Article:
Edson, Amos (?-1837) – Texas Hero – He arrived in Texas in January, 1836 having been recruited in New Orleans for the Army of Texas by Captain Amasa Turner in whose company he served at San Jacinto. Edison died in Houston.
Ehlinger, Joseph (1792-1845) – Texas Hero – Ehlinger was born in the Alsace. He served in Captain William J. E. Heard’s company at San Jacinto. Ehlinger received a land grant in Fayette County where his family moved after his death. A local resident suggested naming a town in his honor. The spelling was changed to a more anglicized Ellinger.
Gammell, William (?-1869) – Texas Hero – Gammell was born in Scotland. He fought at San Jacinto in Captain A. H. Wyly’s company. His widow, Jean McDaniel Gammell died November, 1908 and is interred in Glenwood Cemetery on Washington Avenue.
Grieves, David (?-1837) – Texas Hero – Grieves was born is Scotland. He served as a member of Captain Henry Teal’s company at the Battle of San Jacinto.
Lamar, Rebecca (?-1839) – Wife & Mother – She gave birth to Mirabeau B. Lamar on August 16, 1798 on the family plantation near Louisville, Georgia. The law prohibited Sam Houston from succeeding himself. Houston and Lamar had an adversarial relationship. So when the election came up for the second presidency of the Republic of Texas, Houston’s people supported two candidates opposing Lamar – Peter W. Grayson and James Collinsworth. As mentioned above both were dead prior to the election so Lamar became the 2nd President of the Republic of Texas. (See Collinsworth.)
Moreland, Isaac N. (?-1842) – Texas Hero – Moreland came to Texas in 1834 from Georgia. He arrived in Anahuac where he worked as a secretary for Mexican government officials. Moreland became infected with revolutionary fever and authored the Anahuac Resolutions. This document protested unjust and arbitrary taxation by Mexico. In 1835 he joined the Texas Army with the rank of captain. At the Battle of San Jacinto he was in the artillery and served with the battery that fired the legendary cannons remembered as the “Two Sisters.” After the war he went into a law partnership with David G. Burnet. In 1840 President Mirabeau B. Lamar appointed Moreland as chief justice of the Second Judicial District of Harris County, a post he held until his death in 1842. (See Stillwell.)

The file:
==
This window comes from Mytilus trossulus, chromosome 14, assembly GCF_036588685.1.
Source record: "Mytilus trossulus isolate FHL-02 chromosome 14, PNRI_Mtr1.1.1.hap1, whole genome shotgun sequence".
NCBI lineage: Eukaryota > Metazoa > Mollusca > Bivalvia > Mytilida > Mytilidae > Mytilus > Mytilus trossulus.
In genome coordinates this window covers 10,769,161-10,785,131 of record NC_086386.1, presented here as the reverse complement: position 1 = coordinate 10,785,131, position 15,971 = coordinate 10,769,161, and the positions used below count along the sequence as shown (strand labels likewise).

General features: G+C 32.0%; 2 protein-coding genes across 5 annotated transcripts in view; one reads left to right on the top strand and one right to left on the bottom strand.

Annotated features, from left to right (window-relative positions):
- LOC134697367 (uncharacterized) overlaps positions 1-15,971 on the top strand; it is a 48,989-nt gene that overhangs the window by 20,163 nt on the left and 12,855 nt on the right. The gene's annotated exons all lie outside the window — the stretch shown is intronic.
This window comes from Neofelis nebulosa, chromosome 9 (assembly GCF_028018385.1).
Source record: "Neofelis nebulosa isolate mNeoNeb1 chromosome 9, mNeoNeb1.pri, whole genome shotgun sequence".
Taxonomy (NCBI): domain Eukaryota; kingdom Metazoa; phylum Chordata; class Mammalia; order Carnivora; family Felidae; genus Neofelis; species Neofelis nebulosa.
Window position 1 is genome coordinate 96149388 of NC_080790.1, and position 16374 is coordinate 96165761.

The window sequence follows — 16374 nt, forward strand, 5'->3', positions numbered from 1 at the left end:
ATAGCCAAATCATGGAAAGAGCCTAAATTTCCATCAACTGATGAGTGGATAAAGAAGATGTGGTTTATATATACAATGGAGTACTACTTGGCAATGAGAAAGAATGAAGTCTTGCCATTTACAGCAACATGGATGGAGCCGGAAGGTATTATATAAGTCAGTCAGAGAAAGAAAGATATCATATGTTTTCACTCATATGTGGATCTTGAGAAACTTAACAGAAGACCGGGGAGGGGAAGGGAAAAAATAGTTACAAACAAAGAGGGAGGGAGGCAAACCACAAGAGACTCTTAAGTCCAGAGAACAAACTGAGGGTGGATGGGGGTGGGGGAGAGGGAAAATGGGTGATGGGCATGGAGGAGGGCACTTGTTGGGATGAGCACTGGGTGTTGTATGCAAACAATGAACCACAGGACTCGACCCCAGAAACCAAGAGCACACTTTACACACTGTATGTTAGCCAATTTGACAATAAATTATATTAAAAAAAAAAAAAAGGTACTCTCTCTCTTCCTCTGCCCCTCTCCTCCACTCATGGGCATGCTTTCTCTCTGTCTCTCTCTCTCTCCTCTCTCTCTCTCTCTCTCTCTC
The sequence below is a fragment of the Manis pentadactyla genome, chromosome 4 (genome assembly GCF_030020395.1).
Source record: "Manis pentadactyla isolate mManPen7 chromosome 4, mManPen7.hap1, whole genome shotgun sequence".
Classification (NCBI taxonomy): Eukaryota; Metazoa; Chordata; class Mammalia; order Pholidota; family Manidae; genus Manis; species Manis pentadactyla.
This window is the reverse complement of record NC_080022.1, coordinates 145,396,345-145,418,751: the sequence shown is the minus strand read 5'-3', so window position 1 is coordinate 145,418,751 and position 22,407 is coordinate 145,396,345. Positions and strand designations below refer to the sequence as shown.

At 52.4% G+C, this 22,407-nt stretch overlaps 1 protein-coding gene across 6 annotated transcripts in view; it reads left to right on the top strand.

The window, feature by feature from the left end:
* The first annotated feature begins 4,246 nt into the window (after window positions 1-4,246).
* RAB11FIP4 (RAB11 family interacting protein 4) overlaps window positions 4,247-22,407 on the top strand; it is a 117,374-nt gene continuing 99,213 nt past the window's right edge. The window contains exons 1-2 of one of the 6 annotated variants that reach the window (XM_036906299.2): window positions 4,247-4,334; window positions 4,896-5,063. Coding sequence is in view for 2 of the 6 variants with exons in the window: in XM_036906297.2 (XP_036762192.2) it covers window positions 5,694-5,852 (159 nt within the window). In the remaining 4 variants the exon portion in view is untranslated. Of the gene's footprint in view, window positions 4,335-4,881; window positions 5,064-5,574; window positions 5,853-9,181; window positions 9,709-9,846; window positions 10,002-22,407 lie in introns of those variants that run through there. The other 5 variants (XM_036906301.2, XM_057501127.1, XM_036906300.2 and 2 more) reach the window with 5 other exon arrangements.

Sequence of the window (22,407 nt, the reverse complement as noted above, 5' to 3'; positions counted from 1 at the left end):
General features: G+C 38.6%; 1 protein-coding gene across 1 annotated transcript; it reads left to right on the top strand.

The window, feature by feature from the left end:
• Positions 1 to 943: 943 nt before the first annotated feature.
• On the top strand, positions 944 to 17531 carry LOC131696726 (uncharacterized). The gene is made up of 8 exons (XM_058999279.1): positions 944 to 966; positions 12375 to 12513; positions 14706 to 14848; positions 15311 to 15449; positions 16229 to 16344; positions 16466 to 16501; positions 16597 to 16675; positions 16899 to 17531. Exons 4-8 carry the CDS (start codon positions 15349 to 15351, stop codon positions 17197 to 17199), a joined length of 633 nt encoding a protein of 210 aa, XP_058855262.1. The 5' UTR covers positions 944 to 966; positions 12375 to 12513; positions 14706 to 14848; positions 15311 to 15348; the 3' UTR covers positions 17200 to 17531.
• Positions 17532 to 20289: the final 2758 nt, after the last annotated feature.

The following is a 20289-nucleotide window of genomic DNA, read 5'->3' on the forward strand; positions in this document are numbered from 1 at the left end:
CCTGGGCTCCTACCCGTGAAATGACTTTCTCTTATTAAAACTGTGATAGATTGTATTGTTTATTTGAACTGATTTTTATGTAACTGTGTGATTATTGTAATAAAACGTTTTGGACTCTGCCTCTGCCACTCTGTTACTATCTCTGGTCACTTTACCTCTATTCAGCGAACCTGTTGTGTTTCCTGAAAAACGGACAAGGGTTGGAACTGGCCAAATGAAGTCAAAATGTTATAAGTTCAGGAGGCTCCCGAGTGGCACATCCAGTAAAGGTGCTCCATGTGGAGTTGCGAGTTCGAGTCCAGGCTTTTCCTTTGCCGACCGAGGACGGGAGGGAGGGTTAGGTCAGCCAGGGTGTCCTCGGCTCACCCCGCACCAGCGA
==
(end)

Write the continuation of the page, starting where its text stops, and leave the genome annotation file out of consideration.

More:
Mooore, John W. (1797-1846) – Texas Hero – Moore was born in Pennsylvania. He arrived in Texas from Tennessee in 1830 settling in Harrisburg. Moore was a friend of William B. Travis and was with him on July 30, 1835, when Travis forced the capitulation of the Mexicans at Anahuac. He attended the Convention of 1836 at Washington-on-the-Brazos and signed the Declaration of Independence. In January 1837 Moore was elected sheriff of Harrisburg County (now Harris County) and in 1840 he won election as a Houston alderman.
Reid, John R. (?-1841) – Politician – Reid was an Associate Justice of the Supreme Court of Texas in 1839 and a member of the Congress of the Republic 1840-41. He died in Houston on Christmas Day 1841 and was buried under the auspices of Holland Masonic Lodge #1.
Stillwell, William S. (1809-1837) – Texas Hero – Stillwell was born in New York. After arriving in Texas he enlisted as a private in Captain Isaac M. Moreland’s artillery company and fought in the Battle of San Jacinto. In December 1836 he was promoted to the rank of captain. In his obituary in The Texas Telegraph it was reported, “Suddenly Captain William S. Stillwell late of the Texian Army died in this city on September the 12th .The New Orleans and New York papers are requested to notice this.” (See Moreland.)
Swearingen, William C. (?-1839) – Texas Hero – Swearingen came to Texas in 1836 to fight in the Texas Revolution. He was a veteran of much of the campaign and fought beside Sam Houston at the decisive Battle of San Jacinto. He wrote a lengthy account of the battles of the Revolution and sent it to his brother in Kentucky. He ended the letter with a poignant close asking his brother Lemuel to “kiss William (his son) for me and tell him the Pappy will be there in the fall and stay with him always.”
Thompson, Henry Livingston (?-1837) – Texas Hero – He was a Commodore of the Texas Navy. The Texas Telegraph reported “The funeral of the late Commodore Thompson took place on the morning of Thursday last. His remains were followed to the grave by the largest and most respectable assemblage of citizens who has ever attended a similar occasion in this city. An oration was delivered at the grave by General Thomas Jefferson Rusk.”